For decades now, we have used technology to bring people closer together. Whether it is governments to their constituents, businesses to their customers, or clinicians to patients; technology has been the binding force. The market has engineered products and solutions to enable these associations, and we have architected and built our networks and systems around this principle.
However there is a change coming that will see many of these principles made redundant, to be replaced with new solutions to solve new challenges. This has been born from the rise of the machines, where instead of just connecting people, machines are now bridging to other machines. And where limitations existed on the number of people that could be connected, there is no upper limit to how many machines can be linked.
“The Internet of Things is an all-pervasive force that is acting on the market at the moment,” says Matt Oostveen, chief technology officer for Asia Pacific & Japan, VCE, the EMC Converged Platforms Division of EMC. “CIOs are cognisant of this, but need to prepare their organisations both structurally and technologically to capture the opportunity and meet rising customer and organisational demand.”
Sensors, drones, robots and more will be joining to our networks, each producing data, whether small or large. As each year passes, IoT adoption accelerates, with billions of Internet-connected devices collecting and transmitting data every second, increasing the risks around scale, storage and security, and throwing the corporate data centre into disarray. This necessitates a change in our datacentre strategy.
“In the last few years there has been growth in information being put into public clouds, but embracing the public cloud as an absolute strategy won’t be feasible in future,” Oostveen remarks. This concept was called out by IDC in their annual predictions where the research firm stated that by 2018 IoT will push 30% of IT assets to edge locations and micro-data centres.
Server, storage and network capacity must be fully flexible, scalable, and able to seamlessly interconnect with multiple pools of resources. And it also must be fast and efficient embracing all the characteristics of the modern data centre where resources are software defined, utilising flash technology, built on the principles of the cloud, and capable of scaling-out to massive capacities.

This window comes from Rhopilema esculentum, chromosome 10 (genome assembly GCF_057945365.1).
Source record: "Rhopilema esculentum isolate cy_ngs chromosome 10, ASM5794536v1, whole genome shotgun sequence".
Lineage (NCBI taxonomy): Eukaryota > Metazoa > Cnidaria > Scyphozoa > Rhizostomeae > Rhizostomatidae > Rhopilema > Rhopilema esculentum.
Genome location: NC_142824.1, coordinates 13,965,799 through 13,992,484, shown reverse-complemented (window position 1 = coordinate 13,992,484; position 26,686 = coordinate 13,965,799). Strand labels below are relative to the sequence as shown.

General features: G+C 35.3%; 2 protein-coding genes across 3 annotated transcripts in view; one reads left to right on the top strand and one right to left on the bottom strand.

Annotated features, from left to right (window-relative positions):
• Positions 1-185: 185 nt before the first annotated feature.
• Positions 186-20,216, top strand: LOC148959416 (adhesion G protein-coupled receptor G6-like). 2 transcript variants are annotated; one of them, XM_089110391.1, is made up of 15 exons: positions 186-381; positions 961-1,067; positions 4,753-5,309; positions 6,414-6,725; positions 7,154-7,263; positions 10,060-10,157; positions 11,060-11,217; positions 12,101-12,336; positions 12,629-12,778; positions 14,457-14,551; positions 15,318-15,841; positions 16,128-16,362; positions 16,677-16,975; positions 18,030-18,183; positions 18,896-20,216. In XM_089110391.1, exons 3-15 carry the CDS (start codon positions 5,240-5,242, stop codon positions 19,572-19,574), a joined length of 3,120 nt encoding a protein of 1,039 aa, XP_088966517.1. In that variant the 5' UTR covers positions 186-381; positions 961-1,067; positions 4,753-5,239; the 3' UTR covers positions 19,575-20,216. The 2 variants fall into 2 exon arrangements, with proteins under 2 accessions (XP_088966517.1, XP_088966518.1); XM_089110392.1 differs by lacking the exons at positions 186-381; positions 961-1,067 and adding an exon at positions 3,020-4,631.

A cornerstone of the modern data centre is converged infrastructure – a technology that integrates improved computing, storage and networking resources within one pre-tested bundle to better support IT operations. Growing demands for more sophisticated technology deployments have fuelled growth in the converged infrastructures market, and Gartner forecasts spending on converged systems to increase at 19 per cent year-on-year, to reach $20.4b by 2019, representing nearly a quarter (22.6%) of data centre investments by that time.
Leading converged infrastructure designs can be factory optimised for big data and IoT, with the ability to handle both structured and unstructured data and support big data applications designed to collect, store and analyse those large data streams that don’t play well in traditional data warehouses.
“Pre-integrated and pre-validated VCE Vblock Systems from EMC can simplify and optimise provisioning, deployment, and management of big data and analytics workloads through multi-tenancy, virtualisation, data protection, mission-critical availability, and performance,” explains Oostveen.
Using the increased computing power of VCE converged infrastructure, the data collected by IoT devices can be processed at the source, drastically cutting the costs, hardware and manpower otherwise needed for data to be shipped back to the warehouse for analysis, while also reducing the chances of a breach. Regulated organisations can use converged infrastructure to manage and analyse sensitive customer information that must be kept within local data centres, while other enterprises can use converged infrastructure as part of native cloud or hybrid-cloud environments.
These enhancements affect more than just your company’s bottom line, with the flow-on effects providing benefits to customer experience and overall economy. This is evident in the implementation of a Vblock System and Isilon by the Melbourne airport, to better support 14,000 employees (and growing) operating 24/7, with an anticipated 63 million customers annually by 2033.
New converged infrastructure drove automation in airport facilities, high availability of key applications, and fully managed data recovery systems, laying the foundation for future business innovation and continued support for passengers and the overall region.
“Converged infrastructure is perfect for business customers embracing IoT,” says Oostveen. “Especially where large volumes of data are being generated at the network edge necessitating de-centralised processing of data, while simultaneously connecting to centralised control planes.”
EMC Corporation is a global leader in enabling businesses and service providers to transform their operations and deliver IT as a service in a more agile, trusted and cost-efficient way. Fundamental to this transformation is cloud computing. Additional information about EMC can be found at www.EMC.com.
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